School Assignment Guides
The Library has prepared the assignment guides listed on the right side of this page to help you access information for your school assignments. They provide suggested resources in the Central Library and online that you can use with other sources that you find through your own research. There are four basic types of resources: reference materials, books, articles, and Web sites. Please note that material may not be available for each type of resource in every assignment guide.
Reference materials such as encyclopedias and dictionaries provide background information. Getting a general understanding of a topic is a good way to start your assignment. Use the titles in one of the guides on the right (or from the complete list) or look for other material that allows you to learn about the important aspects of your topic. Be sure to ask a librarian if you're not sure how to use reference materials or for advice on selecting other resources.
Books have more detail than reference materials and are used to develop your answer more fully. It usually takes more time to go through books than reference materials, but your assignment will benefit from the time you set aside for these resources. You can use the books in our guides or use their call number to find similar titles in the Library collection. If you don't know how call numbers work, ask a librarian to show you or look at our help page for call numbers.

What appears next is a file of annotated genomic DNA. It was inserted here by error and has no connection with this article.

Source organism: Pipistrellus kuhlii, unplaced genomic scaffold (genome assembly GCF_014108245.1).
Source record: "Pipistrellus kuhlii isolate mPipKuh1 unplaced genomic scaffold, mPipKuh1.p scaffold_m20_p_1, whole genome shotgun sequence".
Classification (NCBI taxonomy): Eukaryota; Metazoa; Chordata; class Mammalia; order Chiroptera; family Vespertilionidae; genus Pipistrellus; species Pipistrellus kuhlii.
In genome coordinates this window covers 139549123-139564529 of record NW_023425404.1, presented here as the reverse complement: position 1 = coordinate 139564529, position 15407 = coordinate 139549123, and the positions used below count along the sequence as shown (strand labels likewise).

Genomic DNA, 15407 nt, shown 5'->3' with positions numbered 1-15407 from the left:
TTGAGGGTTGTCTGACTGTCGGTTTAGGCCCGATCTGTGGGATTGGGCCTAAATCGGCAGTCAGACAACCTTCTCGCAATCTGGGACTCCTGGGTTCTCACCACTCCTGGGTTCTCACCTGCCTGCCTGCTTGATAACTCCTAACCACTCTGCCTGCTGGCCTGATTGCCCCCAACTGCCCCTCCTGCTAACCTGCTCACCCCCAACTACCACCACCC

Articles in magazines, newspapers, and scholarly journals are another source of information. They often are narrower in focus and more current than books published on a topic. Many articles are available electronically through online databases. Each guide lists the databases to use and provides suggested search terms that will help you find relevant articles. Librarians are always happy to help you with your first search.
Web sites complement rather than replace what you find in reference materials, books, and articles. Valuable information from universities, libraries, museums, governments, agencies, businesses, and qualified individuals can be found on the World Wide Web. The sites selected for the guides are from authoritative sources. With care, you can also find other sites that contain accurate and reliable content. To start, try the Internet Public Library; it is a site that organizes good Web content into categories.